When you decide to become an independent advisor, there are numerous issues you must settle. For example, you have to decide which services you will offer and how you will price them. The real challenge is to find a way to separate yourself from every other advisor offering the same services. Most will offer portfolio management and some offer financial planning. Then there are those who offer both.
You may think you have a superior asset management skill, and perhaps you do possess some unique alpha-adding ideas, but in the end, it's the client who must understand and appreciate your value-added proposition. I've heard from both old and new practitioners who firmly believe that an advisor cannot add much in portfolio management beyond the indexes. There are others who believe they add significant value here. The point I'm trying to make is this: Whether you actually add value here or not, how do you communicate your uniqueness to the client in a way that makes them want to work with you?
Are you the type of advisor who swings for the fences looking for the next Apple or do you build portfolios to reduce risk through diversification? I tell clients that if they work with me, they shouldn't expect to hit a home run. I also tell them that I am the guy that will make sure their portfolio won't blow up!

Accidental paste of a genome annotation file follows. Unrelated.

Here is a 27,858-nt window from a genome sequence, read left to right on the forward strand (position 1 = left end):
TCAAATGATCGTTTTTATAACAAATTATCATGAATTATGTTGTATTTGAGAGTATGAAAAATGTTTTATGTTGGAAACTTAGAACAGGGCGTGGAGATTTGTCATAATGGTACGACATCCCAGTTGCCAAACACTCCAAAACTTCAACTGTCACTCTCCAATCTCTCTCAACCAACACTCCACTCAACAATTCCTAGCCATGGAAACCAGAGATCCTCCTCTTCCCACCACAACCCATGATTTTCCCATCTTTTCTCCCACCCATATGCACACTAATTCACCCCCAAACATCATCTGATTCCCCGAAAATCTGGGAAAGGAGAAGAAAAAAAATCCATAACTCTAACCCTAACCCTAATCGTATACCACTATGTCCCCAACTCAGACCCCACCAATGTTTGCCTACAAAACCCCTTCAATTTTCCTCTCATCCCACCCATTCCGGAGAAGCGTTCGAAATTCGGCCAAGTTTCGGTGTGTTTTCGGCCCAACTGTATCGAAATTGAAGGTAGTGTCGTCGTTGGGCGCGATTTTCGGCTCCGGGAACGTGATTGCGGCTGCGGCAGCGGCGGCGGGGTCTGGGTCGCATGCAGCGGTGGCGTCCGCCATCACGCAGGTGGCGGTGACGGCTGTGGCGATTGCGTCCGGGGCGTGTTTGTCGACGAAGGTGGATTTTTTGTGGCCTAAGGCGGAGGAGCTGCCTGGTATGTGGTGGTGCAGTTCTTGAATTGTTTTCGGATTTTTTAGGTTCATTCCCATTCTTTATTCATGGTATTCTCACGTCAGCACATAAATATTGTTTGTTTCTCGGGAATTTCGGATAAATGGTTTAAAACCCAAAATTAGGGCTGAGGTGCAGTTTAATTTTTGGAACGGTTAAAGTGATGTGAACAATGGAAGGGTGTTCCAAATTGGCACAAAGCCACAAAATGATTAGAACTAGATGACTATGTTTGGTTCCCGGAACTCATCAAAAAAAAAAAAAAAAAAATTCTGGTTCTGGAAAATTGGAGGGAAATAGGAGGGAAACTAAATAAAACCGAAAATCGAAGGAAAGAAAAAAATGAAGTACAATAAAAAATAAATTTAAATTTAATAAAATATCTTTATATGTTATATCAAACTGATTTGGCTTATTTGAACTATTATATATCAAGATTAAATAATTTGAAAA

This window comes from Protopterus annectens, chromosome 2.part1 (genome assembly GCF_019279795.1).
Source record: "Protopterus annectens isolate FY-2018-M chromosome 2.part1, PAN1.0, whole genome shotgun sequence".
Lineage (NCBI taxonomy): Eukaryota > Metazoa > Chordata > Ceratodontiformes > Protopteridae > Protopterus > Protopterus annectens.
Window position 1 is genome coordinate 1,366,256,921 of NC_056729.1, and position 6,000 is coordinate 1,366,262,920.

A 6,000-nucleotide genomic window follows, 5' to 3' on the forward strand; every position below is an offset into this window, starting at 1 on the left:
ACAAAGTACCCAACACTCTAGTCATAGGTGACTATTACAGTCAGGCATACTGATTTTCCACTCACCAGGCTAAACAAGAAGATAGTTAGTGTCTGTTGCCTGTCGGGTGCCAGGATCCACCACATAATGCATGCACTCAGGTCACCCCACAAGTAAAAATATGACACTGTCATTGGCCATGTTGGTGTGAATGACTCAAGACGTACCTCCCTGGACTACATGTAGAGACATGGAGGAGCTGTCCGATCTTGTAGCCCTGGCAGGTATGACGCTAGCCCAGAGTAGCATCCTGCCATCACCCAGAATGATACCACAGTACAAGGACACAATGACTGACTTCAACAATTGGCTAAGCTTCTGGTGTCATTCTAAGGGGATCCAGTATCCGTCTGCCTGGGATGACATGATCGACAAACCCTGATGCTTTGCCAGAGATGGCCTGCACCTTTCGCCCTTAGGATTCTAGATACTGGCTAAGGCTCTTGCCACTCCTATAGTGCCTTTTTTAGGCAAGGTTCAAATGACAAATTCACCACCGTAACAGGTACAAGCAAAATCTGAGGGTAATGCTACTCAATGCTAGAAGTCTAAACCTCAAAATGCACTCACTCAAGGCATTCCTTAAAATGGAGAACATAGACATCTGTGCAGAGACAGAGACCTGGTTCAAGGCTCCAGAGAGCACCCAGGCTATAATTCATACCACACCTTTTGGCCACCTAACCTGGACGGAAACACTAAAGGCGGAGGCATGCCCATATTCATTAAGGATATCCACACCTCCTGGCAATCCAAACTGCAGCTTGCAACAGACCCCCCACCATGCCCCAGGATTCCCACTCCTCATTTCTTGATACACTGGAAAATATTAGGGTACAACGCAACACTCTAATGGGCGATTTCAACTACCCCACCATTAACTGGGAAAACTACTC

A few months ago, I made a significant directional change to my asset management process. I must confess that I'm still tweaking it, but believe it is a superior method. Let's start with the subject of diversification.
First, stocks are the dominant part of the portfolio in terms of volatility. The greater their allocation, the greater the variance. Therefore, if your goal is to reduce risk, as the percentage of stocks increases so should other, non-correlated assets. Let's assume you use only stocks and bonds. There is an equilibrium point where the allocation to bonds would offset the volatility of the stocks. Let's say that allocation is 15% in stocks. With 85% in bonds, even if stocks took a tumble, the portfolio might remain positive on a month to month basis. Obviously, there are many other factors in this such as the degree to which stocks tumble, but let's look beyond that for a minute. Conceptually, I think this is a valid point. How do you measure this? Well, you could use Morningstar's Hypothetical tool, but this could be a time-consuming task. Therefore, I have subscribed to a rather amazing program from Gravity Investments.
This tool allows for a 3-D view of a portfolio and provides a quantitative measure of a portfolio's diversification. Proceed with caution, though, as the learning curve is a bit steep, especially, if you've been a nine-box asset allocation advisor for years.
Have a great week!